'The Student Loan Scam'

May 5, 2009

Not everyone would willingly choose to become the public face of the debt-ridden. Alan Collinge didn't exactly choose to do so, defaulting on $38,000 in student loans only after a series of missteps and strokes of misfortune, but he has embraced his situation with gusto, founding StudentLoanJustice.org to advocate for distressed borrowers and now writing a book, The Student Loan Scam (Beacon Press).

Collinge's tactics have at times been controversial -- he has been criticized for personally attacking student loan lobbyists, for instance -- but with the Obama administration putting the student loan programs front and center in its higher education agenda, the industry he writes about and his views are likely to remain relevant. In an e-mail interview, Collinge discussed his personal experiences and his assertion that none of the policy changes currently being debated will make a difference for borrowers without reform of federal bankruptcy laws.

Q. Can you give our readers the 1-minute version of how you ended up getting into such a jam with student loans? How much of your situation evolved because of your own (potentially flawed) decisions, and how much because of the unfair practices or policies or rules by other parties?

A. I originally borrowed $38,000 in FFEL loans for college, and graduated from the University of Southern California in 1999 with undergrad and graduate degrees in aerospace engineering. I took a job (with takehome pay of about $2,000 a month) as a researcher at Caltech out of school, consolidated my loans with Sallie Mae, and began making regular payments of almost $400 a month. I took a night job as a waiter, but keeping to a budget proved difficult, exacerbated by expenses related to a minor car accident and money I had spent trying to develop an invention since graduate school. I left Caltech in the summer of 2001 hoping to secure a higher paying position in the defense industry. Unfortunately, the economy after September 11th left me unemployed/underemployed for more than a year.

In December 2001, I requested a hardship forbearance, but Sallie Mae turned me down and put my loans into default. I tried repeatedly to negotiate a reasonable payment solution with Edfund, the guarantor, but they offered me no solution but to begin repaying on what had exploded to $80,000 by spring of 2003. I spent the next two years dealing with all manner of collection companies to negotiate a solution I could realistically afford, but by 2005, what had started as a $38,000 headache had become a $100,000 nightmare.

There is no doubt that my decisions after graduation contributed to my financial distress. I could have made wiser decisions about where to work out of college, and placed more emphasis on pay rather than other factors. I should have never left my job at Caltech without a solid position to go to. The fact that by 2002, I was working in a kitchen 90 hours per week for less than minimum wage was on account of my actions, and mine alone.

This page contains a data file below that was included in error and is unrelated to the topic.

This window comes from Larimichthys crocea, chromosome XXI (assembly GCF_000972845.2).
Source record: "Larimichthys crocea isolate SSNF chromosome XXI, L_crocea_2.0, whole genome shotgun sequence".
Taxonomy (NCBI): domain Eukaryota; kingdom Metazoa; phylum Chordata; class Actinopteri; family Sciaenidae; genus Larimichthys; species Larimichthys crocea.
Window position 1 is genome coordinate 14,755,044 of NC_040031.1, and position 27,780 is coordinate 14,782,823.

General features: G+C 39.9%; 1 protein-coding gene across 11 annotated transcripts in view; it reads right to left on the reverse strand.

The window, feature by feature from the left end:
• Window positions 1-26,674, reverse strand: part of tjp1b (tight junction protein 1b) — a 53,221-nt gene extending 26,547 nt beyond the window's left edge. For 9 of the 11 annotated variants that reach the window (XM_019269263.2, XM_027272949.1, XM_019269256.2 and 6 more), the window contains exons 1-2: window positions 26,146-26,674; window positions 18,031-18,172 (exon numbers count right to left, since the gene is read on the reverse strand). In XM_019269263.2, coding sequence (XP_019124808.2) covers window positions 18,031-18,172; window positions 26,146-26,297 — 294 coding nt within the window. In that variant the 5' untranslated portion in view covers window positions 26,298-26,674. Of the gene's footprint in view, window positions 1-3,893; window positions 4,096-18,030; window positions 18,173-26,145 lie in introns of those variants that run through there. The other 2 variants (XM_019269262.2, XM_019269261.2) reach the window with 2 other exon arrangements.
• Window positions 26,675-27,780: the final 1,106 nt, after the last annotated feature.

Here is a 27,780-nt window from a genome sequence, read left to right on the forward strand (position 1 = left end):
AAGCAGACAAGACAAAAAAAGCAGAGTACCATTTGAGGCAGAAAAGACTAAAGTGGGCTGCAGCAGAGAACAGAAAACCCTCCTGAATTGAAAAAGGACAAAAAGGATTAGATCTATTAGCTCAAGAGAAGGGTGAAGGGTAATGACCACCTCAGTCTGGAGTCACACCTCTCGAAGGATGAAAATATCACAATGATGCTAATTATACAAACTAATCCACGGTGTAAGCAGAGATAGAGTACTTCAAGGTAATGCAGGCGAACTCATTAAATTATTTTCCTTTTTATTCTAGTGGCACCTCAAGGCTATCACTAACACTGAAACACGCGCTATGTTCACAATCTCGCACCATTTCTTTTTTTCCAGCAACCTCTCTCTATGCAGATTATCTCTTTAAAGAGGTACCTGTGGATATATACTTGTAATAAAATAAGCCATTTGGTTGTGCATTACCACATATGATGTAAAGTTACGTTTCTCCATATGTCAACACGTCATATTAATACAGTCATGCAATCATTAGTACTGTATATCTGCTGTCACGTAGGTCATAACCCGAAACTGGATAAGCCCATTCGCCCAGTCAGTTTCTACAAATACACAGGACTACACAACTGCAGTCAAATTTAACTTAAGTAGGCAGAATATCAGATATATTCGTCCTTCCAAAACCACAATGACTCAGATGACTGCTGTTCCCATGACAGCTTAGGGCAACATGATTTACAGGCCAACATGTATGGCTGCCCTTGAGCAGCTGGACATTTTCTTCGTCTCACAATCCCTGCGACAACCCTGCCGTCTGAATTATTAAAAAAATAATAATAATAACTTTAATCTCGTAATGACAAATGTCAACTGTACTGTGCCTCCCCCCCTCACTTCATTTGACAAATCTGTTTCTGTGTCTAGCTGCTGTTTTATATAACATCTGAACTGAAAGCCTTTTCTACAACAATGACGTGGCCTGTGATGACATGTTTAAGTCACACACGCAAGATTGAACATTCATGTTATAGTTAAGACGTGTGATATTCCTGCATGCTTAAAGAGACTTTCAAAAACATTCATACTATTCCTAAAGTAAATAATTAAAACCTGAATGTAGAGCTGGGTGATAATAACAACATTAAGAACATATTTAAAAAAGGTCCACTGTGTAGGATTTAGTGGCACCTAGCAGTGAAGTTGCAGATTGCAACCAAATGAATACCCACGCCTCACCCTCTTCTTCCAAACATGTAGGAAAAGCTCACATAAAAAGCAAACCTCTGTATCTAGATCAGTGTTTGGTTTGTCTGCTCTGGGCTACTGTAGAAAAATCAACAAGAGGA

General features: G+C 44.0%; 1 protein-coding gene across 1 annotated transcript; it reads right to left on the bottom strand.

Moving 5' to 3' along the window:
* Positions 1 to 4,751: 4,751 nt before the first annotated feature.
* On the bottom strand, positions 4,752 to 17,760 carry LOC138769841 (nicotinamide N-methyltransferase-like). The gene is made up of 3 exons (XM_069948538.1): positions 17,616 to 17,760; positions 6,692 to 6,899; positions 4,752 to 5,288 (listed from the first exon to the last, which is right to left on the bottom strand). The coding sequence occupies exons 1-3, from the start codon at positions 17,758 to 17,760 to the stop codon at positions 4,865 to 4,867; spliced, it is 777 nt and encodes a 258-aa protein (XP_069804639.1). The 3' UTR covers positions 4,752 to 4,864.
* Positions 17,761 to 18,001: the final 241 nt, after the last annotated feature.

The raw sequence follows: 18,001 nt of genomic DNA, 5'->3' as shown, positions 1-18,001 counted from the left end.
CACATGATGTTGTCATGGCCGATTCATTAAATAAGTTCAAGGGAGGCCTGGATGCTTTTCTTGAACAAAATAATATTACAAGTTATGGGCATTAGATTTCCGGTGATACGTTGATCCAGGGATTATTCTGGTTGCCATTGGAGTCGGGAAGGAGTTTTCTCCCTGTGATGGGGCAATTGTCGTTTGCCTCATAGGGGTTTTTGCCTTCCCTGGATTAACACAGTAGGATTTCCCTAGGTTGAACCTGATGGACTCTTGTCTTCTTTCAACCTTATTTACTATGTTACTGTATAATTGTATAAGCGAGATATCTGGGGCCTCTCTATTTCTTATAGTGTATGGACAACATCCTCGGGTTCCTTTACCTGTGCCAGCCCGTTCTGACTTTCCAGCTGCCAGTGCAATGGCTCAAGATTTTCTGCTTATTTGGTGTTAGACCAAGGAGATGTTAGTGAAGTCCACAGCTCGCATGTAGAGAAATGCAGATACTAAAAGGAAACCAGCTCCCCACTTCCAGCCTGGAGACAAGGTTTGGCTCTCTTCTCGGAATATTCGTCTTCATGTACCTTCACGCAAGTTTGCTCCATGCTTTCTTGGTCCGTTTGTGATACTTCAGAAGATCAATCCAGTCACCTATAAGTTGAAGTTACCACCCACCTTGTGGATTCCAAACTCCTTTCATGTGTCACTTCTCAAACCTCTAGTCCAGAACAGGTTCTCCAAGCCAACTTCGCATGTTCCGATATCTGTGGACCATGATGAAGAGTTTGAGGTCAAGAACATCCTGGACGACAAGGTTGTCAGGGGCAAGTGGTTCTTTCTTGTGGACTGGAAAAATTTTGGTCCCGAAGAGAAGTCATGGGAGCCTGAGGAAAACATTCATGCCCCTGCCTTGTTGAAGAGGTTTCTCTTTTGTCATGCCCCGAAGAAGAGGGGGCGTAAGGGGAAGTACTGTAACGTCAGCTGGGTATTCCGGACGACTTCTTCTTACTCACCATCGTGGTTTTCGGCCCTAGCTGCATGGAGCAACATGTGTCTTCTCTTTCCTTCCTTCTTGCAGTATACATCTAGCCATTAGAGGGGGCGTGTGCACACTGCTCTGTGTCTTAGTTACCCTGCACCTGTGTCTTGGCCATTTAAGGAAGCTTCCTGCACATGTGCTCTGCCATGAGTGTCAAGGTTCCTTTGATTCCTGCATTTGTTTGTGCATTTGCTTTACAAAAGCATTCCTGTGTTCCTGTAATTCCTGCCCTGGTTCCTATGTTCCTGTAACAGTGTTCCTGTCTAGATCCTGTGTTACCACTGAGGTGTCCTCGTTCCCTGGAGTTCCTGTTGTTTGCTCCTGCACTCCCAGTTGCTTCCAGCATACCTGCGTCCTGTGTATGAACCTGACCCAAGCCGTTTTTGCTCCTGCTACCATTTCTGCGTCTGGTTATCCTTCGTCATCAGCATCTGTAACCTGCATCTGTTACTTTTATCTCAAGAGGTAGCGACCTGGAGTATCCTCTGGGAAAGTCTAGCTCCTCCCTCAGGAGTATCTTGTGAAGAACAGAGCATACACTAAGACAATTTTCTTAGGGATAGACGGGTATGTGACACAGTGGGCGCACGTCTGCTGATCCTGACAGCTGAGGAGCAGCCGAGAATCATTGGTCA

However, the explosion of my debt from headache to insurmountable proportions had much more to do with the predatory environment that gives the industry a perverse incentive to default student loans. Like most borrowers, I didn’t realize until well after graduation that federal student loans were the only loans in the nation that are largely non-dischargeable in bankruptcy, have no statutes of limitations, and can't be refinanced after consolidation. Nor do they realize that borrowers can have their wages, Social Security, and disability income taken without a court order, for example. Lenders are largely unwilling to negotiate with distressed borrowers, and act in a predatory fashion.

Had there been standard consumer protections in place to motivate the lending system (Department of Education included) to avoid default, I am certain that my forbearance would have been granted, and today I would likely be nearing payoff of my loans.

The systematic removal of standard consumer protections from student loans gave rise to a predatory guaranty and collection industry that, armed with the strongest and most ruthless collection powers ever allowed, proceeded to extract massive revenue from misfortunate borrowers. Many would consider this a success in government-business partnerships, given the profits for the lenders and the protection of the U.S. taxpayer. But the resulting system gave all parties involved an interest in a high default rate (there is some debate about the federal government’s fiscal incentive, but for all other parties, there is no debate), rewarding the system for providing horrible loan administration, confusing the borrowers, providing them with ridiculously bad, incomplete, misleading, and even dishonest information. Some lenders were even caught falsifying documents, and defaulting loans without ever attempting to collect on the debt.